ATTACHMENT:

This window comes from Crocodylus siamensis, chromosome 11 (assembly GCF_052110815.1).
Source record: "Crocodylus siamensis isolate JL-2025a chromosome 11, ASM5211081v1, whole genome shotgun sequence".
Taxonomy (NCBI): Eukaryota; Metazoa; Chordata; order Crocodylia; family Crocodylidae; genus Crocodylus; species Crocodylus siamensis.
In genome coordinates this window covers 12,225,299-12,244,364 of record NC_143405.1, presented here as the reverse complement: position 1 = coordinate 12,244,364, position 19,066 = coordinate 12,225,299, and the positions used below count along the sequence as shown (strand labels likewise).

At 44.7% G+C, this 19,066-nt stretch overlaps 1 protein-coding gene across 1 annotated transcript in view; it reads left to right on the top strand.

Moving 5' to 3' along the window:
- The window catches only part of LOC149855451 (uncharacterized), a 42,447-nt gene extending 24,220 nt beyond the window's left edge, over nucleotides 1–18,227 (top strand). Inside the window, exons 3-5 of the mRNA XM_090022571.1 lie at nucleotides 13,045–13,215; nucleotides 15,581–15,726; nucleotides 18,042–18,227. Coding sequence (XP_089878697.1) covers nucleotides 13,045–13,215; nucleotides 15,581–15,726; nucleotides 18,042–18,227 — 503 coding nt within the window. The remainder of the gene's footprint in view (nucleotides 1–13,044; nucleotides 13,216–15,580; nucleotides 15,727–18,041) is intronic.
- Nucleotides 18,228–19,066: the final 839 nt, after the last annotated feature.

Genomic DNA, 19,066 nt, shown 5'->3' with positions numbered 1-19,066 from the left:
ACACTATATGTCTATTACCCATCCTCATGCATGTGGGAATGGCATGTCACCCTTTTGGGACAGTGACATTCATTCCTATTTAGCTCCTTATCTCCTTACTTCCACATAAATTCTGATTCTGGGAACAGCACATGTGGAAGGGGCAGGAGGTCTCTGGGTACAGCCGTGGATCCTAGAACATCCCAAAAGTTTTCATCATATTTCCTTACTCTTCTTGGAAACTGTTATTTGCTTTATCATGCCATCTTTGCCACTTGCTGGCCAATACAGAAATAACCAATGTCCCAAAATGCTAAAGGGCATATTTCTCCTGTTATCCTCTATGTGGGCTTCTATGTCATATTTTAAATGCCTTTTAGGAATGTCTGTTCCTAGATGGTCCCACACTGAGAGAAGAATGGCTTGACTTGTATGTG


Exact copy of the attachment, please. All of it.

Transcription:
This window comes from Crocodylus siamensis, chromosome 11 (assembly GCF_052110815.1).
Source record: "Crocodylus siamensis isolate JL-2025a chromosome 11, ASM5211081v1, whole genome shotgun sequence".
Taxonomy (NCBI): Eukaryota; Metazoa; Chordata; order Crocodylia; family Crocodylidae; genus Crocodylus; species Crocodylus siamensis.
In genome coordinates this window covers 12,225,299-12,244,364 of record NC_143405.1, presented here as the reverse complement: position 1 = coordinate 12,244,364, position 19,066 = coordinate 12,225,299, and the positions used below count along the sequence as shown (strand labels likewise).

At 44.7% G+C, this 19,066-nt stretch overlaps 1 protein-coding gene across 1 annotated transcript in view; it reads left to right on the top strand.

Moving 5' to 3' along the window:
- The window catches only part of LOC149855451 (uncharacterized), a 42,447-nt gene extending 24,220 nt beyond the window's left edge, over nucleotides 1–18,227 (top strand). Inside the window, exons 3-5 of the mRNA XM_090022571.1 lie at nucleotides 13,045–13,215; nucleotides 15,581–15,726; nucleotides 18,042–18,227. Coding sequence (XP_089878697.1) covers nucleotides 13,045–13,215; nucleotides 15,581–15,726; nucleotides 18,042–18,227 — 503 coding nt within the window. The remainder of the gene's footprint in view (nucleotides 1–13,044; nucleotides 13,216–15,580; nucleotides 15,727–18,041) is intronic.
- Nucleotides 18,228–19,066: the final 839 nt, after the last annotated feature.

Genomic DNA, 19,066 nt, shown 5'->3' with positions numbered 1-19,066 from the left:
ACACTATATGTCTATTACCCATCCTCATGCATGTGGGAATGGCATGTCACCCTTTTGGGACAGTGACATTCATTCCTATTTAGCTCCTTATCTCCTTACTTCCACATAAATTCTGATTCTGGGAACAGCACATGTGGAAGGGGCAGGAGGTCTCTGGGTACAGCCGTGGATCCTAGAACATCCCAAAAGTTTTCATCATATTTCCTTACTCTTCTTGGAAACTGTTATTTGCTTTATCATGCCATCTTTGCCACTTGCTGGCCAATACAGAAATAACCAATGTCCCAAAATGCTAAAGGGCATATTTCTCCTGTTATCCTCTATGTGGGCTTCTATGTCATATTTTAAATGCCTTTTAGGAATGTCTGTTCCTAGATGGTCCCACACTGAGAGAAGAATGGCTTGACTTGTATGTG